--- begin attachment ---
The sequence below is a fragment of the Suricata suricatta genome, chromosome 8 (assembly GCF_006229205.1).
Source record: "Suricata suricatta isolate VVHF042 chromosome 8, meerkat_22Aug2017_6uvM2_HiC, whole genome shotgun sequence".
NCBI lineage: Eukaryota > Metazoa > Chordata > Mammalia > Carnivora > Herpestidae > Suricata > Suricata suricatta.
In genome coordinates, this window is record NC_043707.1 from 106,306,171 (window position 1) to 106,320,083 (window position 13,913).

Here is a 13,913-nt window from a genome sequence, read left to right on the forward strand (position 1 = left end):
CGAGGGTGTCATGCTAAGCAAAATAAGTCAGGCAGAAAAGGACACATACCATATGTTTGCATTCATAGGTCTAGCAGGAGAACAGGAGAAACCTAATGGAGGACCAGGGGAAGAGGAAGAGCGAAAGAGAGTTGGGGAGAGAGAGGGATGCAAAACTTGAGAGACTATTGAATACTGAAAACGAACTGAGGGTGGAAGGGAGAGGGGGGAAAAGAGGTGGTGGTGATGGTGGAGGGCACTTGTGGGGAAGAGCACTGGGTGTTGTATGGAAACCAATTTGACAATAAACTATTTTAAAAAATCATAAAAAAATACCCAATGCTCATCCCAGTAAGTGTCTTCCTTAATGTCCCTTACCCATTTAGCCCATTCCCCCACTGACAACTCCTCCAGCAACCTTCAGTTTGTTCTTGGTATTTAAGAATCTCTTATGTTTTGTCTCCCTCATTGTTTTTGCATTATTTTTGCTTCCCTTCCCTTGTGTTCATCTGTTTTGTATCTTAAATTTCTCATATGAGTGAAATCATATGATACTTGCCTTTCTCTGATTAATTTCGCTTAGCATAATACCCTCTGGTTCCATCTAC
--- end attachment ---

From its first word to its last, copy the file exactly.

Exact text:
The sequence below is a fragment of the Suricata suricatta genome, chromosome 8 (assembly GCF_006229205.1).
Source record: "Suricata suricatta isolate VVHF042 chromosome 8, meerkat_22Aug2017_6uvM2_HiC, whole genome shotgun sequence".
NCBI lineage: Eukaryota > Metazoa > Chordata > Mammalia > Carnivora > Herpestidae > Suricata > Suricata suricatta.
In genome coordinates, this window is record NC_043707.1 from 106,306,171 (window position 1) to 106,320,083 (window position 13,913).

Here is a 13,913-nt window from a genome sequence, read left to right on the forward strand (position 1 = left end):
CGAGGGTGTCATGCTAAGCAAAATAAGTCAGGCAGAAAAGGACACATACCATATGTTTGCATTCATAGGTCTAGCAGGAGAACAGGAGAAACCTAATGGAGGACCAGGGGAAGAGGAAGAGCGAAAGAGAGTTGGGGAGAGAGAGGGATGCAAAACTTGAGAGACTATTGAATACTGAAAACGAACTGAGGGTGGAAGGGAGAGGGGGGAAAAGAGGTGGTGGTGATGGTGGAGGGCACTTGTGGGGAAGAGCACTGGGTGTTGTATGGAAACCAATTTGACAATAAACTATTTTAAAAAATCATAAAAAAATACCCAATGCTCATCCCAGTAAGTGTCTTCCTTAATGTCCCTTACCCATTTAGCCCATTCCCCCACTGACAACTCCTCCAGCAACCTTCAGTTTGTTCTTGGTATTTAAGAATCTCTTATGTTTTGTCTCCCTCATTGTTTTTGCATTATTTTTGCTTCCCTTCCCTTGTGTTCATCTGTTTTGTATCTTAAATTTCTCATATGAGTGAAATCATATGATACTTGCCTTTCTCTGATTAATTTCGCTTAGCATAATACCCTCTGGTTCCATCTAC